Leaders in the fashion industry don’t like to acknowledge the pressure models are under to be thin—extremely thin. It’s not just unhealthy, studies have shown it more or less promotes eating disorders. After years of mostly being silent, a growing number of models are finally calling out the fashion world.
Dozens of models, including Iskra Lawrence and Geena Rocero,
wrote an open letter to New York Fashion Week designers, demanding they “prioritize health and celebrate diversity on the runway.” The models know petitions can easily fall on deaf ears, so they have a plan—an incentive—to get designers to listen.
Together, the models involved have millions of followers on social media. Designers who work to increase diversity on the runway will be recognized on Facebook, Instagram, and Twitter, and those who don’t will be ignored. Simple as that.
Fashion Week starts February 9, and we can’t wait to see if designers listen to the message and include diverse bodies on the runway. In the meantime, go ahead and read the open letter in full below:
Dear Members of the American Fashion Industry,
As models, we care about each other’s health and wellbeing. As we look toward New York Fashion Week, we strongly urge you to prioritize health and celebrate diversity on the runway this season.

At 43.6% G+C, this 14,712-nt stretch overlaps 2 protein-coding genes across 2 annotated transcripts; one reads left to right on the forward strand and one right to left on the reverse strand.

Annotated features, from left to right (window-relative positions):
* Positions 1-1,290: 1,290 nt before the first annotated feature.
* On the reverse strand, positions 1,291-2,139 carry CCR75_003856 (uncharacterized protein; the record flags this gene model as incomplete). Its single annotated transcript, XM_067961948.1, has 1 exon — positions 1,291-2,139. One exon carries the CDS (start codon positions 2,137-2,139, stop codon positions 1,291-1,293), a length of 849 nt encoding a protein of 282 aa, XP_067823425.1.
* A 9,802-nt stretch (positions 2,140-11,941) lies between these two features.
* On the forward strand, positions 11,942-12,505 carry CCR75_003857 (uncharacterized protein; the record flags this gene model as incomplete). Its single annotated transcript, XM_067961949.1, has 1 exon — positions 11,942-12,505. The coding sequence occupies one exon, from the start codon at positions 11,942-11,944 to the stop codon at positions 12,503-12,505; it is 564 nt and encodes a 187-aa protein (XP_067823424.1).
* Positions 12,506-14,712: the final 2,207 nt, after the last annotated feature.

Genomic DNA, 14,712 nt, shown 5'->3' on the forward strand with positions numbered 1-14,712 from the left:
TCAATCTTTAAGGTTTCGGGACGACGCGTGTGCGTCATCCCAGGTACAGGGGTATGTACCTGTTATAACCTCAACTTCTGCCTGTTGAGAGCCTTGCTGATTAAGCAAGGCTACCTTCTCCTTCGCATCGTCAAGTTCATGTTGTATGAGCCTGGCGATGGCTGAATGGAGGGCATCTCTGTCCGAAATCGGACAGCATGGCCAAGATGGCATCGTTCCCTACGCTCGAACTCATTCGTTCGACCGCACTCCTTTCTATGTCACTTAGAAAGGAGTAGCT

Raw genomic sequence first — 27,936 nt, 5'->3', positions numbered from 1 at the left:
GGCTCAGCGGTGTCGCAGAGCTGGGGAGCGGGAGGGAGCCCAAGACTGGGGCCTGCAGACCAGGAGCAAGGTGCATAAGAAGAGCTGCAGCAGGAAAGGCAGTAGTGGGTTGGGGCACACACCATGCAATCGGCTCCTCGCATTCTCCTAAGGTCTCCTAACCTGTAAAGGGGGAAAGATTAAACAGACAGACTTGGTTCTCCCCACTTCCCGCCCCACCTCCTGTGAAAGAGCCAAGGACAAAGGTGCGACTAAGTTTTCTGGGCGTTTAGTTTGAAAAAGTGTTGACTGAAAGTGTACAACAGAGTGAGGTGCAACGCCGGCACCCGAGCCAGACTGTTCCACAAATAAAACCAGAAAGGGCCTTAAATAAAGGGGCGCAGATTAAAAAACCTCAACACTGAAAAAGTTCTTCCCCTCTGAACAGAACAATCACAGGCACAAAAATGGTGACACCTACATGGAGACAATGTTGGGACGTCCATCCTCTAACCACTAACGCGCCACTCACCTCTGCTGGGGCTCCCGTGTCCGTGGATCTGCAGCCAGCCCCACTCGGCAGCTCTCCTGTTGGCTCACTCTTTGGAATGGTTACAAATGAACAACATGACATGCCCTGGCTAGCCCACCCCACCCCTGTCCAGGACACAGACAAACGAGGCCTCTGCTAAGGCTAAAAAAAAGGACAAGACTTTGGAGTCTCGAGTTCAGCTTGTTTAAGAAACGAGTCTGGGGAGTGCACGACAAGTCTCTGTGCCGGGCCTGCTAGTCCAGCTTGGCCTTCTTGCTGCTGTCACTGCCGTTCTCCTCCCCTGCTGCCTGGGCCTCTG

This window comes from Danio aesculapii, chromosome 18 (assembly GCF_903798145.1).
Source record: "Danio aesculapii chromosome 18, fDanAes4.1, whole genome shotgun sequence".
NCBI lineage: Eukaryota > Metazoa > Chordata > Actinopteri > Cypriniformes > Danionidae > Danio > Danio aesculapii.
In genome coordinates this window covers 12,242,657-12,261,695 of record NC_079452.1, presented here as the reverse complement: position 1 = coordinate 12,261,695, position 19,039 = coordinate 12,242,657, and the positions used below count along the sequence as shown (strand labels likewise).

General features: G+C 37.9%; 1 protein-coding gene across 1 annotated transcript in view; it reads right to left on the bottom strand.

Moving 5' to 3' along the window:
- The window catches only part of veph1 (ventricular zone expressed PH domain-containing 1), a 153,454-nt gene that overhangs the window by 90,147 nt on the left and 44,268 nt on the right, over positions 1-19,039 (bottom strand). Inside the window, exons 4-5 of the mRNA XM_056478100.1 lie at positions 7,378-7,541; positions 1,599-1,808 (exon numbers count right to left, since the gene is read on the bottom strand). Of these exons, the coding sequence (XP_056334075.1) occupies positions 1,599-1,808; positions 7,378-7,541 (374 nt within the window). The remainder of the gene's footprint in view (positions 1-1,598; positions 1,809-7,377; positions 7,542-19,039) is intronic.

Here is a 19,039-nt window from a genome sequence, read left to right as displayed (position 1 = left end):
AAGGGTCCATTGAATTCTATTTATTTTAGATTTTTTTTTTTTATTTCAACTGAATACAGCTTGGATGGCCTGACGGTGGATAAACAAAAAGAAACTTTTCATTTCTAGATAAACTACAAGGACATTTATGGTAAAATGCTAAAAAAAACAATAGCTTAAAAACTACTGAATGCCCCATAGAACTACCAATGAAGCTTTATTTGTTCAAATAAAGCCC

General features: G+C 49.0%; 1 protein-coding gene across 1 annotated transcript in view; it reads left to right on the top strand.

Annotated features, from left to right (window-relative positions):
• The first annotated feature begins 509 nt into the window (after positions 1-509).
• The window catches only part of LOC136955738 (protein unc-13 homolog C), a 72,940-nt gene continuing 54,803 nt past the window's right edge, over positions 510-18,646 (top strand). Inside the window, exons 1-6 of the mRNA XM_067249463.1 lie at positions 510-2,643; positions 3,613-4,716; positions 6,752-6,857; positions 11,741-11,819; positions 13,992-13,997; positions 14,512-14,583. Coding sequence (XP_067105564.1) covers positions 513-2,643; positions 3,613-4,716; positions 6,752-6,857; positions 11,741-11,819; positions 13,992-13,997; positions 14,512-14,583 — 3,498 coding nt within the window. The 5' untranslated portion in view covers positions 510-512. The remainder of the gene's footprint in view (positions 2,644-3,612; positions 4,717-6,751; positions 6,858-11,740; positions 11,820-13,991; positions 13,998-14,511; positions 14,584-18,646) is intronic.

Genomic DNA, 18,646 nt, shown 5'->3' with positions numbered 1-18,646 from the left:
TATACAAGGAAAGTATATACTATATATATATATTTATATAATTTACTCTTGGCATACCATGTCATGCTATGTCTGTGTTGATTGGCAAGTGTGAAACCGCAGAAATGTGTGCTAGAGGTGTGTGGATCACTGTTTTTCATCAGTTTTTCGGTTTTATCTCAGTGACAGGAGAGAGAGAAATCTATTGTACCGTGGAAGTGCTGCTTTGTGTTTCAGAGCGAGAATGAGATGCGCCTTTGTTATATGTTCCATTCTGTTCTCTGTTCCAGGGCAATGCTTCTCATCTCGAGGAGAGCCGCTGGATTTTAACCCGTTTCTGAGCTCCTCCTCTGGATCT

Concerns about the fashion industry’s promotion of extreme thinness are nothing new but a recent research study published in the International Journal of Eating Disorders confirms that unhealthy weight control practices are a serious problem in the industry. Too often, models are being pressured to jeopardize their health and safety as a prerequisite for employment.
Eating disorders have the highest mortality rate of any mental health concern and survivors often suffer irreversible damage to their health. That is why we have teamed up with the Model Alliance and the National Eating Disorders Association to address this issue.
Together, we are challenging you to make a serious commitment to promote health and diversity on the runway. Through our social media platforms, which collectively reach millions of people, we will recognize the industry leaders who step up to this challenge. Specifically, we will keep an eye out for diversity of race, size, age, and gender status, and we hope to see diversity within and across all of those categories.
No one likes the hassle or expense of increased regulations and paperwork. However, data shows that the American fashion industry has yet to prove that it is capable of following healthy practices on its own.
Now more than ever, we have an opportunity to send the message that diversity is what makes us strong. We sincerely hope that all of you—from designers and editors to agents and casting directors—will collectively harness the industry’s creative power to be forward thinking, inclusive, and do the right thing.